Government leaders officially opened the Dugan Lake Accessible Trail Friday near 150 Mile House.
The trail was built thanks to a partnership between the Williams Lake Indian Band, the Cariboo Regional District (CRD), Northern Development Initiative Trust (NDIT), Cariboo Chilcotin Beetle Action Coalition (CCBAC) and the provincial government through the BC Community Recreation Program.
“Enjoying nature and our regional surroundings is an important part of living in the Cariboo,” said Coralee Oakes, Minister of Community, Sport and Cultural Development. “I wish to congratulate the CRD on continuing their work on making the Cariboo an accessible area through trail development with the opening of the Dugan Lake Accessibility Trail.”
Approximately one kilometre long and featuring a packed, crushed gravel surface, the trail traverses along the shoreline of Dugan Lake.
Dugan Lake is situated among rolling hills in a spruce-lodgepole pine forest, offers a BC Forest Service campsite and is a great spot for viewing wildlife.
An accessible dock on the low mobility trail also allows visitors to cast a line into this popular fishing lake.
The trail has a gentle grade with one steeper section. An accessible outhouse, accessible dock, three benches and a kiosk at the trailhead with information about the trail are also available for users’ convenience.
“It is with great pleasure we are able to officially open another trail in the Cariboo-Chilcotin and take the next step towards developing the region as an accessible and inclusive tourism destination,” said CRD Electoral Area F Director Joan Sorley. “Thank you to our partners including the Williams Lake Indian Band, the province, NDIT and CCBAC. It is through these types of projects that we can continue building communities together.”
WLIB councillor Willie Sellars described the trail as a perfect example of partnerships.
“Through these relationships we have delivered something that will help bolster the already growing trail network and contributes to more trails in the local area,” Sellars said. “Providing another tourism option will also further diversify our economy and give people more of a reason to visit our area, take in the views and experience the Cariboo.” British Columbia’s Cariboo-Chilcotin is known for its rugged and beautiful landscapes, but these amazing parts of the province are often difficult to access for people with mobility issues, said Janine North, CEO NDIT.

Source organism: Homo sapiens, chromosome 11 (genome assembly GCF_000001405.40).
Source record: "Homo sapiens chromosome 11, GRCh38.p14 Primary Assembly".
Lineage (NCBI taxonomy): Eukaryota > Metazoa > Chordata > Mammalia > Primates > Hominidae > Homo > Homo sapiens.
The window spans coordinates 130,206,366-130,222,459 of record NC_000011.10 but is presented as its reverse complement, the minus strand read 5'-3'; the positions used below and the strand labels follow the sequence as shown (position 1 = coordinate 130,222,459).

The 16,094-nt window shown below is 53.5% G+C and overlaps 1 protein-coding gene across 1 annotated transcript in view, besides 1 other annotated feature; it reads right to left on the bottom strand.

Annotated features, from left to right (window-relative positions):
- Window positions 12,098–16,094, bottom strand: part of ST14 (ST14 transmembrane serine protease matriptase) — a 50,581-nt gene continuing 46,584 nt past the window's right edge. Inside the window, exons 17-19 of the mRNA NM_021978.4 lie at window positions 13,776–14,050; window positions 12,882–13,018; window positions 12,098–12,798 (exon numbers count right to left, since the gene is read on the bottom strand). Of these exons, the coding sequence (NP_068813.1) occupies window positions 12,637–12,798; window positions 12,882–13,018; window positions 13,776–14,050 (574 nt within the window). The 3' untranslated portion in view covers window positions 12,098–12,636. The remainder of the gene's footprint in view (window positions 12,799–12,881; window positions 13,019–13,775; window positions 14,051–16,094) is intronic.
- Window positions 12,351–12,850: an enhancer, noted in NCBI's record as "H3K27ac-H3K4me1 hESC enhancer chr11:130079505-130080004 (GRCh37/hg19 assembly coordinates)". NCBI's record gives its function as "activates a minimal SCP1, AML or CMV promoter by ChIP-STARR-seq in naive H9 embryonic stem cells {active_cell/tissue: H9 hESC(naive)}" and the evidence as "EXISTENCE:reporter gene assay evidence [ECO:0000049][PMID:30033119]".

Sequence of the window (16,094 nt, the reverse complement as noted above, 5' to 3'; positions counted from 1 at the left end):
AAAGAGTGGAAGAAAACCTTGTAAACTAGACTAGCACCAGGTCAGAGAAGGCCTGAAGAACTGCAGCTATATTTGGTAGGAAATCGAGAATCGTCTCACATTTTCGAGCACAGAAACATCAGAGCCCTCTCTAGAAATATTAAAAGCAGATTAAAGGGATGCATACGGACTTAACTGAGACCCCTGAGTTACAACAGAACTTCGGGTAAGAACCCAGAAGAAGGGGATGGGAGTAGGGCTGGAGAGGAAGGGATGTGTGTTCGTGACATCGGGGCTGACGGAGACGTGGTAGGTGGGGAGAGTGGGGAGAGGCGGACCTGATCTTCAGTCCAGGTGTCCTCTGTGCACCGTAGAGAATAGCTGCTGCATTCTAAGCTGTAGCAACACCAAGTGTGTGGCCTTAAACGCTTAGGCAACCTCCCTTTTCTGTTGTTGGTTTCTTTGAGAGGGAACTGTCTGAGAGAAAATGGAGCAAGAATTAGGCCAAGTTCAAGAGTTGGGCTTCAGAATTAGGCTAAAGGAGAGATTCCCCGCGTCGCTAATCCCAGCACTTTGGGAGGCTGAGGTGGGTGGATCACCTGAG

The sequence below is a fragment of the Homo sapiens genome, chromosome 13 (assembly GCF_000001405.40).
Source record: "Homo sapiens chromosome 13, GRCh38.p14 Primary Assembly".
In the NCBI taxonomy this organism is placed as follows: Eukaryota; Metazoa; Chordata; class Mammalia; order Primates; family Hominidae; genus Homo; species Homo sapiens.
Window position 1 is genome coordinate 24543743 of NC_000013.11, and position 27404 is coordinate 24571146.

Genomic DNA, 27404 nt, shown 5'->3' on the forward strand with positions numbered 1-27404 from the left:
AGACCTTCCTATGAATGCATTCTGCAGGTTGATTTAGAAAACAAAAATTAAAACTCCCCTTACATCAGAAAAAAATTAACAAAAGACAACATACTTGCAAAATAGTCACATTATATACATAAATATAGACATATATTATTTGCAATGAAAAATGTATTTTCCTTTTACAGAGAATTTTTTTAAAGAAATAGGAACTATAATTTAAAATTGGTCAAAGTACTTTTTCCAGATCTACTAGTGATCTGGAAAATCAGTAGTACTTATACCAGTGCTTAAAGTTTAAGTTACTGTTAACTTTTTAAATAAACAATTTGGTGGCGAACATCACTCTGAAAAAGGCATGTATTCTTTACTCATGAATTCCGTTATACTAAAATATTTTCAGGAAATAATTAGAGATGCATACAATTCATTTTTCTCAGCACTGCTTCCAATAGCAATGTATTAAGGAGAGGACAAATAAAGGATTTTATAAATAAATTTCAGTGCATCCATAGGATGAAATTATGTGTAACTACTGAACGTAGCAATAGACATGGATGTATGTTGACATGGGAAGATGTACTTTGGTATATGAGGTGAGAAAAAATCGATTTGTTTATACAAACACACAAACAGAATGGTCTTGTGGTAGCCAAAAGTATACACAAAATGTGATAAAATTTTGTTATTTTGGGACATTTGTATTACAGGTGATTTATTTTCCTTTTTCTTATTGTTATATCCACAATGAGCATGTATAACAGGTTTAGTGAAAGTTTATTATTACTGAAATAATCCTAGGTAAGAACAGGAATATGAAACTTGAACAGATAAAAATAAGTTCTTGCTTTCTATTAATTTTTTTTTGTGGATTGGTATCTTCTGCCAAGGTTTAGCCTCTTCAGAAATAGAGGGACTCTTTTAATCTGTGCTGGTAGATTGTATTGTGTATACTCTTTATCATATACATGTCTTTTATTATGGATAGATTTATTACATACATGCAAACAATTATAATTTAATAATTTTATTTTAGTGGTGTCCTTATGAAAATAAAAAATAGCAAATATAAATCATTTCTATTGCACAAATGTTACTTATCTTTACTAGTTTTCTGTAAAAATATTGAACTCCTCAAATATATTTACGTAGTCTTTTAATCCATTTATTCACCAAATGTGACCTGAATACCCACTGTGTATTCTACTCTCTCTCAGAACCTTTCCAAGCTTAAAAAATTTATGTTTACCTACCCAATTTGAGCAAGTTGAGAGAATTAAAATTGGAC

“Accessible travel is one of the fastest growing tourism markets in North America, and this trail project means our region has become that much more accessible to residents and visitors alike,” North added.
Quesnel Mayor Bob Simpson chairs the Cariboo Chilcotin Beetle Action Coalition said projects such as the Dugan Lake Accessible Trail improve communities by making the region accessible to all and enhance the visitor experience in the Cariboo Chilcotin.
“The Cariboo Chilcotin Beetle Action Coalition is excited to be a part of this regional project,” Simpson said.
The new trail is located approximately 24 kilometres east of Williams Lake on the Horsefly Lake Road, about 2.5km past the junction of the Horsefly and Likely Roads.
Ongoing management of the site is provided by Recreation Sites and Trail BC.
In 2006, the CRD board passed a resolution to work toward developing the Cariboo-Chilcotin as a world leader in accessible outdoor recreation and tap into niche tourism markets for persons of low mobility.
Other wheelchair accessible sites within the CRD include Tatlayoko, Kersley, Cottonwood Historic Site, 108 Mile/Sepa Lakes, Lac La Hache, Horsefly Salmon Spawning Trails, Gavin Lakeshore Trail, and most recently the 99 Mile Accessible Trail which was officially opened last fall. There are currently seven other accessible wilderness trails being developed by the CRD, some of which were funded through the Community Recreation Program.
For further information about the growing list of accessible trails within the Cariboo Regional District, visit the cariboord.ca and look under services/recreation.